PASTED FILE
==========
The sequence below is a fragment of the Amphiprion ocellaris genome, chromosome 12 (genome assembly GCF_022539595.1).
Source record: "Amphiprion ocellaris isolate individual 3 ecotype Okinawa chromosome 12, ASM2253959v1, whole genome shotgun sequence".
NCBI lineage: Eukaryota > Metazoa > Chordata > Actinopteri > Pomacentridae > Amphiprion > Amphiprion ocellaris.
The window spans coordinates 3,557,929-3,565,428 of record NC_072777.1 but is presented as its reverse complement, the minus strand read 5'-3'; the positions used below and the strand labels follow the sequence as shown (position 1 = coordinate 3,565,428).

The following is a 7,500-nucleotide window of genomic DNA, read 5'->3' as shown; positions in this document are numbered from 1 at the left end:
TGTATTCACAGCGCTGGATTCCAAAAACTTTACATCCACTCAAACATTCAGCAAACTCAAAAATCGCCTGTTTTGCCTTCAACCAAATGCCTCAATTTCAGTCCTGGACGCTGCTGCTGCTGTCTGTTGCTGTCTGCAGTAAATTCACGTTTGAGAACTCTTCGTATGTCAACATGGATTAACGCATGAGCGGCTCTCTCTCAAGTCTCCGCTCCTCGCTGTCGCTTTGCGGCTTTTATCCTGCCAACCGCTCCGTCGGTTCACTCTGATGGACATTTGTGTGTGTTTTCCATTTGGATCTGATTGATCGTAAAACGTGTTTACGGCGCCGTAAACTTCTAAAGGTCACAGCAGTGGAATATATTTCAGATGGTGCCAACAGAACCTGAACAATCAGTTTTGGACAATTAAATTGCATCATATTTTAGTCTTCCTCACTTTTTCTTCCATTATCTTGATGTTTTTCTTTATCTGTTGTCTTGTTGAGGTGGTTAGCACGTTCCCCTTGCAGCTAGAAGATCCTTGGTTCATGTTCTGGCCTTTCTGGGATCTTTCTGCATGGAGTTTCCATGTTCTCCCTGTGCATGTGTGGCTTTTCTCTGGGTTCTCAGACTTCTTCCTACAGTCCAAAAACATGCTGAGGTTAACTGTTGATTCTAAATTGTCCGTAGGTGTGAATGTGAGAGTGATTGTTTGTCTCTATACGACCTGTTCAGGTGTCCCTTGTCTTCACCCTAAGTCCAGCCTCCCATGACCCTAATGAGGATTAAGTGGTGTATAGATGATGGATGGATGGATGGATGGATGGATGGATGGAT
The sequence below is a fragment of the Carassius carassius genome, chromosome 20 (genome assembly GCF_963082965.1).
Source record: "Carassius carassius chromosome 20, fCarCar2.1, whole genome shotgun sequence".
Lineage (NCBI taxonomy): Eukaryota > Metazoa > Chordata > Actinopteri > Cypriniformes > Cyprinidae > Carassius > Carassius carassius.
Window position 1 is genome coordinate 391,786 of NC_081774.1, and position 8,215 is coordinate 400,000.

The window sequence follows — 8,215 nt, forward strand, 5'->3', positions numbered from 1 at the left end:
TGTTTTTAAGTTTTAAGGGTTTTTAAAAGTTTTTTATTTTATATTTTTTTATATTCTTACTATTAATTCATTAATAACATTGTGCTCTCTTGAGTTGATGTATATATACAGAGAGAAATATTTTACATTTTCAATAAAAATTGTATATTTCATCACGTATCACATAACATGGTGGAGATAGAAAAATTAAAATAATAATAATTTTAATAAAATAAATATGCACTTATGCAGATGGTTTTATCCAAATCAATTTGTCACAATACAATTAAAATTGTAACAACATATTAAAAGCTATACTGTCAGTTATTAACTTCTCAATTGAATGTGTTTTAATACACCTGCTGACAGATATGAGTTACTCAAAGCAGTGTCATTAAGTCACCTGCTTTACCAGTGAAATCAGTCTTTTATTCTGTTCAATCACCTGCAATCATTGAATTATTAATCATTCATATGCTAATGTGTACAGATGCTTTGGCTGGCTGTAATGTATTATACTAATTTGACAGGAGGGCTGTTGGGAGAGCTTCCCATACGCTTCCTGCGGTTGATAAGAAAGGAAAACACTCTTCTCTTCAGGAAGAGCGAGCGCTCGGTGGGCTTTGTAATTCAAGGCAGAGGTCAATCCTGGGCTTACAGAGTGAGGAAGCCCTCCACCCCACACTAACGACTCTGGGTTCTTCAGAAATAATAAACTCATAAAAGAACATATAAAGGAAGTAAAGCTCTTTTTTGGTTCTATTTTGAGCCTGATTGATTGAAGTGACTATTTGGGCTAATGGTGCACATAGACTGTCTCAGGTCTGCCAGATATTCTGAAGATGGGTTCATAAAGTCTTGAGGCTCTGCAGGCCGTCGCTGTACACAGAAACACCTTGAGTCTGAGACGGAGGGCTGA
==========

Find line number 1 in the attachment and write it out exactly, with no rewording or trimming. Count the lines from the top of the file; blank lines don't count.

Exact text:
The sequence below is a fragment of the Amphiprion ocellaris genome, chromosome 12 (genome assembly GCF_022539595.1).